When I see a man or a woman alone, he or she looks mysterious to me, which is only to say that for a moment I see another human being clearly.

Marilynne Robinson
When I Was a Child I Read Books

Ask the people who know me best, and they’ll tell you: I overthink everything. In fact, I’m socially crippled by my tendency to analyze every nuance, word, and measurable inflection of my conversations with people. On my best days, I can laugh off this annoying habit – so do my friends, thankfully – but overanalysis colors my inner life, as well. I’ve constructed a thorough ideology over the years. The problem is, if I’m not careful, anything that doesn’t fit within that ideology gets subconsciously rejected.

Because I’ve invested so much passionate thought into my worldview, there are times when I cling to it too tightly. For example, I sometimes catch myself caring more about my ideas about God than God Himself. Ouch. I think this is inevitable; I’m desperate to make sense of myself and the world around me. I’m desperate to understand. Who isn’t? But even when I stand on the shoulders of my favorite giants (i.e. the many writers and thinkers who have helped me shape my ideas/ideals since adolescence), I can only see so far.

That fact used to frustrate me to no end. Over the years, I’ve slowly started to accept it and even find comfort in it.

Scientists are still trying to complete a “theory of everything”, which they believe will finally explain… well, everything. A funny notion. As Marilynne Robinson points out in her essay “Cosmology” (from When I Was a Child I Read Books), explanation necessarily involves an account of the intention behind something. Yet science actively avoids the question of whether or not the universe is intentional. How, then, can it propose to unearth any kind of real universal meaning? Science observes and describes. It tells us how, not why. No matter how much we discover about ourselves and the universe on a scientific level, the big questions posed by philosophy and religion throughout the centuries will always remain unanswerable. Evidentialism can’t begin to address them.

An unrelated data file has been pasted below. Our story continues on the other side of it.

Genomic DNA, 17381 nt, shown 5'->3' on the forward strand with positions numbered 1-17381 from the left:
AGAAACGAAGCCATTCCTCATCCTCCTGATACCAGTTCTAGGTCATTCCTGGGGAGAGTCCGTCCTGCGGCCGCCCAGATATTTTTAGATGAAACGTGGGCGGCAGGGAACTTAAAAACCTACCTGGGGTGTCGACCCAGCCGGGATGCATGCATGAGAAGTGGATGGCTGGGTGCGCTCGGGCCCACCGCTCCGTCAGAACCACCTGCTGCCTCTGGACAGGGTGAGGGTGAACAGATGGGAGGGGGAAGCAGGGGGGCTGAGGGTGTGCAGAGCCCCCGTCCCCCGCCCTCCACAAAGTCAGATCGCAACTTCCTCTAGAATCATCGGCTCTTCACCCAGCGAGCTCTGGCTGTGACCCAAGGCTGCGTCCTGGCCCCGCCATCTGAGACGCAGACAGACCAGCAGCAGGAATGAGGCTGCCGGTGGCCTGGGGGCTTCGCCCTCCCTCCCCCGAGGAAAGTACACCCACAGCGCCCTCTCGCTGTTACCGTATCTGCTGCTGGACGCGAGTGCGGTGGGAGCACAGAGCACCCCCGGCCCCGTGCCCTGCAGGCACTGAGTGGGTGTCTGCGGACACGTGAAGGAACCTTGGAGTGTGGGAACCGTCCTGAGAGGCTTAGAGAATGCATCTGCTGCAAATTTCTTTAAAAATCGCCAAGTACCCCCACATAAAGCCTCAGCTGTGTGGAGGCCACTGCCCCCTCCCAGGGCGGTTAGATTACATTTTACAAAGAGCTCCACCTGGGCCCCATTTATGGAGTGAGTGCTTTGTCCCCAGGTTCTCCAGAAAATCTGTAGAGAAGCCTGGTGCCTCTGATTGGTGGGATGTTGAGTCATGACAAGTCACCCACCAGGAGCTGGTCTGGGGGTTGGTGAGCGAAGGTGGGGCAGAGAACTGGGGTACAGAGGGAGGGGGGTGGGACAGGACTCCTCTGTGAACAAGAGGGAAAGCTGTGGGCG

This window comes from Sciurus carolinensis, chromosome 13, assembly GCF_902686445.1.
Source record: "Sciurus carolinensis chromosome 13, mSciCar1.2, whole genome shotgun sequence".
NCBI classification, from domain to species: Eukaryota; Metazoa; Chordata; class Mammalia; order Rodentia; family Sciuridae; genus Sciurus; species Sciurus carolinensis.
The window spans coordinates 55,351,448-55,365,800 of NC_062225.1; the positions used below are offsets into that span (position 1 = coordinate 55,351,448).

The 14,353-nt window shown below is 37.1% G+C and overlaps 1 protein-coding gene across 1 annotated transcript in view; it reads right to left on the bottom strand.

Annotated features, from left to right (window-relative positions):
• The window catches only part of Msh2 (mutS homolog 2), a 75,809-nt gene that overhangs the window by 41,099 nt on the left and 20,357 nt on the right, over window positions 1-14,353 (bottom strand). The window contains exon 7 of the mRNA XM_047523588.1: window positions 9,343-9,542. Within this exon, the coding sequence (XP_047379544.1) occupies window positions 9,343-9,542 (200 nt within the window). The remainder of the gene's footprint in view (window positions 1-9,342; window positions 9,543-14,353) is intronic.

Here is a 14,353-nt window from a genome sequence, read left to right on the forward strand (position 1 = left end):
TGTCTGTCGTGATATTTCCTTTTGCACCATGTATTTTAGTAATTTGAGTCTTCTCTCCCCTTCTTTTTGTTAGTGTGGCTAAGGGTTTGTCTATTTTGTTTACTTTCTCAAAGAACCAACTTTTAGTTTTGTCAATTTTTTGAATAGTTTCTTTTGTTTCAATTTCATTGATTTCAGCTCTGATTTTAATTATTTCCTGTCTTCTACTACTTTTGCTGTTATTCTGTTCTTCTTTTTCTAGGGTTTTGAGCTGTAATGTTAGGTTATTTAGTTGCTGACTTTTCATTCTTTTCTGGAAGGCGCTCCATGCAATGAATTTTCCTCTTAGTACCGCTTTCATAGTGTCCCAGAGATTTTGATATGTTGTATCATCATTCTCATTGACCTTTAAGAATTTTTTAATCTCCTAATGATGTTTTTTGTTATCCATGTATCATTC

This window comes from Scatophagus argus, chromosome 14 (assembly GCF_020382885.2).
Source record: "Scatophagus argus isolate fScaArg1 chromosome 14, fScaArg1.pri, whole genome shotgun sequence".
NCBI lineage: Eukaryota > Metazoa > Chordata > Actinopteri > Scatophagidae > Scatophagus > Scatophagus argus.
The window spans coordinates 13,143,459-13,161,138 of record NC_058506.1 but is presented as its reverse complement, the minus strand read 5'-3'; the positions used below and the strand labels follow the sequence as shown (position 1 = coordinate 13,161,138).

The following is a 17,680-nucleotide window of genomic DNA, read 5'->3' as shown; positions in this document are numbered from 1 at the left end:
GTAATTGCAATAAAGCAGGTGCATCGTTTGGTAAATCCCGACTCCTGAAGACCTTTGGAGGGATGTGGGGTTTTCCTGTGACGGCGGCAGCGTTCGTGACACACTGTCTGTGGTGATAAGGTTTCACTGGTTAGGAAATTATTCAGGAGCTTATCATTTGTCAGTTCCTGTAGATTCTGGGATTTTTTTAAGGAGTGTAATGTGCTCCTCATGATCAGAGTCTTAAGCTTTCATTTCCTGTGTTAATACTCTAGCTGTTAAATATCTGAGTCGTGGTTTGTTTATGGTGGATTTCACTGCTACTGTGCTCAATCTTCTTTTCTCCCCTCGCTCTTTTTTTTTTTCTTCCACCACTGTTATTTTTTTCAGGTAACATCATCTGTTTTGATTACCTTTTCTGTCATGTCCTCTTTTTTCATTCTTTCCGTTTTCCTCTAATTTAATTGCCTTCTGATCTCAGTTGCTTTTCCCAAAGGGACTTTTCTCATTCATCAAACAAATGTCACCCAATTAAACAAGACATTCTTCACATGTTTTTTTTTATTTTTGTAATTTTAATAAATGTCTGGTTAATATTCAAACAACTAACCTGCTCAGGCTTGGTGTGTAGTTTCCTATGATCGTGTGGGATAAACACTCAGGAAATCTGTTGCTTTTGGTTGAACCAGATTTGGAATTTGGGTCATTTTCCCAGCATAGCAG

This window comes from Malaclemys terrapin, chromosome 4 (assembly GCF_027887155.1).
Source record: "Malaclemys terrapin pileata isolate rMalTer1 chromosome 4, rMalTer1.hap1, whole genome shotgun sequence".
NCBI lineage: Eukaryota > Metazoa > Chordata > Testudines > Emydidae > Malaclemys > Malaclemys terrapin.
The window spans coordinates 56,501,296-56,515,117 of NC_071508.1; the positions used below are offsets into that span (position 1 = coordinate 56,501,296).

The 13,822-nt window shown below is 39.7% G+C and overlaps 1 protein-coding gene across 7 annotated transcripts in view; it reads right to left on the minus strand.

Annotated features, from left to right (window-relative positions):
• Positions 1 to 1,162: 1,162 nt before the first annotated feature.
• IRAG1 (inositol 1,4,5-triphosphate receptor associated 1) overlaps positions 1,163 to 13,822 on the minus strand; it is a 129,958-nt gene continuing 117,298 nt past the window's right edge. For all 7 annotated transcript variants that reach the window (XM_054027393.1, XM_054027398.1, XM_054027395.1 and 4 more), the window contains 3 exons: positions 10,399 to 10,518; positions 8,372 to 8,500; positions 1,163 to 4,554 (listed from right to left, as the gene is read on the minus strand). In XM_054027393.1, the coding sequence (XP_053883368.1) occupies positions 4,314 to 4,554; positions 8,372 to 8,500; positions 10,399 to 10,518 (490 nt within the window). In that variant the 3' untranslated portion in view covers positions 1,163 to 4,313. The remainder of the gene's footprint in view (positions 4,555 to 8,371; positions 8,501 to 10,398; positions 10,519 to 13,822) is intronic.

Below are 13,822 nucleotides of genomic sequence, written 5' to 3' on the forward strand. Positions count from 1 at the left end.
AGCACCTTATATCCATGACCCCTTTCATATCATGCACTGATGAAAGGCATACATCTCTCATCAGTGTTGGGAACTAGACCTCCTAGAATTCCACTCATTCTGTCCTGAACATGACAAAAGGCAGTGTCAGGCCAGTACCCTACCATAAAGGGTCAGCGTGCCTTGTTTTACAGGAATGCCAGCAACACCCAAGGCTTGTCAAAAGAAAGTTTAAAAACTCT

Again, quoting “Cosmology”:

We have not escaped, nor have we in any sense diminished, the mystery of our existence. We have only rejected any language that would seem to acknowledge it.

I want to reclaim the language that acknowledges mystery. I want to affirm the universe in all its complexity, and my own frustrating inscrutability as a human being. Who can explain me? I certainly can’t.

I’m tired of oversimplification. My brain is exhausted from years of trying to break down The Universe As I Know It into terms I can comprehend. These days, I’m doing my best to keep my ideology an organic, growing thing, something that has room for new ideas and new perspectives, something capable of evolving without losing its basic makeup. Because nothing about the universe is simple. Nothing about me is simple. And most certainly, nothing about God is simple.

People keep splitting the quark down into smaller and smaller components. God keeps shattering my constructs of Him. I’m used to it by now. May as well embrace it.